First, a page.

Oh dear. This isn't even remotely the best Indian batting lineup. Do the Aussies really think that the pitches in the test matches will be any friendlier to their "awesome" pace attack? I smell a disaster, the green Aussie batsmen haven't even batted yet.

  • Patrick on February 17, 2013, 1:45 GMT

    Not such a bad day out for Aust, Doherty & Henriques producing respectable returns, should help settle the 1st Test line up. Siddle & Lyon would be certainties, Starc is our most successful at finding swing (though yet to be proven in India with a Red ball). My XI, Warner, Cowan, Hughes, Watson, Clarke, Wade, Henriques, Starc, Siddle, Patto, Lyon, X. Good balance there IMO anyway...As for Wade @6, important we remember back when Gilly was locked in @7 we had a top 6 batsmen or 2 who bowled useful overs, Clarke, North, Symonds, and not to mention the imperative to heavily bowl Warne & McGrath who could attack & contain, takes 2 each to replace!

  • michael on February 16, 2013, 23:13 GMT

    Simoc. So you're saying that Doherty and Lyon are going to turn into great spinners like Warne! They're horrendous. Shows your knowledge of spin bowling.

  • Andrew on February 16, 2013, 23:13 GMT

    @mikey76 on (February 16, 2013, 15:20 GMT) - you have no clue. Apart from the fact one spinner used is a novice, the real contenders were 3/156 & experimenting. It has absolutely zero to do with quality. It could be argued that (Batting-wise) this is the strongest Indian top-6 fielded since VVS & Dravid retired.

  • Simon on February 16, 2013, 21:01 GMT

    That's pretty much the ideal preparation. Getting to bowl to a couple of test batsmen and acclimatizing to new conditions. The batters were established when the spinners came on and relished the opportunity. However as Sharma said, tests are a different environment. Good experience for Agar but we are going to need two spinners. So its either Maxwell or Doherty for the first test with Lyon, and I fancy Dohertys chances at present. Mikey76; Shane Warne achieved 1-250 at the SCG when he started and that sums up your knowledge of Australian spin bowling.

  • Alex on February 16, 2013, 19:08 GMT

    Stick to your strengths i say, and our strength is with our pace bowling, i don't think you would see South Africa change their approach and bring in Tahir for someone like Philander if they were touring India.

    Not to impressed with some of the preparation for some of our players also, Pattinson and Bird have only bowled a couple of overs, some of the batters will only have 1 hit before the first test, whilst Clarke, Warner and Johnson all will be starting the first test without any game practice for the conditions and not played a first class match since New Years test. Eng showed how a team should prepare for a tour in India by playing 3 warm ups.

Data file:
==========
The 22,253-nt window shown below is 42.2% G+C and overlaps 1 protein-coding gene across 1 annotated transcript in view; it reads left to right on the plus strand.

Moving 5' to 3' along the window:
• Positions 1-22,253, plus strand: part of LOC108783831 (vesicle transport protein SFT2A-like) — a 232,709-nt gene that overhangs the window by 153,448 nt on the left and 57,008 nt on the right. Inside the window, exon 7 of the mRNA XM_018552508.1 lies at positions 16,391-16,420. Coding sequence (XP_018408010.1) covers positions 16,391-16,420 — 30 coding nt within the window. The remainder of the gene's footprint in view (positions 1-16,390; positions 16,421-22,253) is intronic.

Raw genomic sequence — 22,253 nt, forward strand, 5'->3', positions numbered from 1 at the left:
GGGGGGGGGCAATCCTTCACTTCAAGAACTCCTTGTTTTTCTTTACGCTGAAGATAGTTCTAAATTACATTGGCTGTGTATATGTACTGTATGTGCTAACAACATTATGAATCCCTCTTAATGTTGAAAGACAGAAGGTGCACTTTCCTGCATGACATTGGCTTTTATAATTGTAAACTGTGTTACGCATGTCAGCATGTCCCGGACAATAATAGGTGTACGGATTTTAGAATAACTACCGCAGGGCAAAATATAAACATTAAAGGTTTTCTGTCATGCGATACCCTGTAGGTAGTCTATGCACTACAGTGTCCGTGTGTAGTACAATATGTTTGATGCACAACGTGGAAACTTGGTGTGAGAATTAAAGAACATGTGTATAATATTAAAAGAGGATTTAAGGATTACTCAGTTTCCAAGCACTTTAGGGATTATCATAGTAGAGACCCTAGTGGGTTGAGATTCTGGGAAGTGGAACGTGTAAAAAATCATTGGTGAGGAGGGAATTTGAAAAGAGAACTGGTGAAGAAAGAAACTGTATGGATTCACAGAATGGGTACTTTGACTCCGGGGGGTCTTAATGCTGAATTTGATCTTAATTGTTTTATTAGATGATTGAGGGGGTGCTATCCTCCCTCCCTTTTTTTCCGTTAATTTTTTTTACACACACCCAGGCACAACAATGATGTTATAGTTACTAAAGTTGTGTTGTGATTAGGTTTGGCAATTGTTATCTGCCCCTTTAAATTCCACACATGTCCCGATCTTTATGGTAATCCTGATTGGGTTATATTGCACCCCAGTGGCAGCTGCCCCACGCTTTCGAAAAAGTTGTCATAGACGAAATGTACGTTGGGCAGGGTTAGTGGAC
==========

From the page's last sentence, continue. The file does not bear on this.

• Jay on February 16, 2013, 19:02 GMT

    @Sriram Venkataramani: Wow, are you serious sir ? Indian fans such as yourself will NEVER appreciate the efforts of our players. All you guys can see is negativity all around. I guess it's in the blood of most Indians. They simply never know when to appreciate good work. It's all about hindsight and what-ifs. The GN College grounds may not be a world class facility, but I am sure Gambir scored those runs against the AUSTRALIAN bowlers and not some local school bowlers. So cut the attitude and support our team. I am sure the Aussies will return the favour even more tomorrow when their mediocre bowlers leak even more runs to the young India A batsmen.

  • Jay on February 16, 2013, 18:57 GMT

    @GRVJPR: Of course Indian pitches help spin bowling, it's just that we had a great batting line up that neutralized the threat of Warne and Murali. The Indian team now is going through a transitional phase and they are bound to mess up from time to time. Also, Monty and Swann are accomplished spinners who know how to properly bowl accurate lines and lengths. Speaking of Harbhajan, it's been more than 7 or 8 years since he has bowled well. So the problem lies with him, not the pitches. Bring Saeed Ajmal to India and watch the number of 5 wicket hauls he can bag consistently. It's all in the spinner's ability and skill level, stop blaming the pitch.